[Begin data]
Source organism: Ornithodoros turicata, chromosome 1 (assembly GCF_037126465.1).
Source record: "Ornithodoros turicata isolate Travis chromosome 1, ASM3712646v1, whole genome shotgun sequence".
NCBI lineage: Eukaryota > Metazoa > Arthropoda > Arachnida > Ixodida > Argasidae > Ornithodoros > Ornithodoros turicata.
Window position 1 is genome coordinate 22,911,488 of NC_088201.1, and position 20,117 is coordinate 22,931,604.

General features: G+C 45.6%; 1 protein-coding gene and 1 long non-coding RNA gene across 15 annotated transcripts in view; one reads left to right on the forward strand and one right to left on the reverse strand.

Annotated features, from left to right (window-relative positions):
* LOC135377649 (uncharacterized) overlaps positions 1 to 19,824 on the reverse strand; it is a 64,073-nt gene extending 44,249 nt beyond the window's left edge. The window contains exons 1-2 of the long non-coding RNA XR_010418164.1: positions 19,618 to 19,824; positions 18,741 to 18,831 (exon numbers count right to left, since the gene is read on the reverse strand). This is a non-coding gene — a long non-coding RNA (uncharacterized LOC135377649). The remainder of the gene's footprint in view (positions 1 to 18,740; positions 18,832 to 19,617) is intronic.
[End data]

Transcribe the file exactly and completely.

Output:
Source organism: Ornithodoros turicata, chromosome 1 (assembly GCF_037126465.1).
Source record: "Ornithodoros turicata isolate Travis chromosome 1, ASM3712646v1, whole genome shotgun sequence".
NCBI lineage: Eukaryota > Metazoa > Arthropoda > Arachnida > Ixodida > Argasidae > Ornithodoros > Ornithodoros turicata.
Window position 1 is genome coordinate 22,911,488 of NC_088201.1, and position 20,117 is coordinate 22,931,604.

General features: G+C 45.6%; 1 protein-coding gene and 1 long non-coding RNA gene across 15 annotated transcripts in view; one reads left to right on the forward strand and one right to left on the reverse strand.

Annotated features, from left to right (window-relative positions):
* LOC135377649 (uncharacterized) overlaps positions 1 to 19,824 on the reverse strand; it is a 64,073-nt gene extending 44,249 nt beyond the window's left edge. The window contains exons 1-2 of the long non-coding RNA XR_010418164.1: positions 19,618 to 19,824; positions 18,741 to 18,831 (exon numbers count right to left, since the gene is read on the reverse strand). This is a non-coding gene — a long non-coding RNA (uncharacterized LOC135377649). The remainder of the gene's footprint in view (positions 1 to 18,740; positions 18,832 to 19,617) is intronic.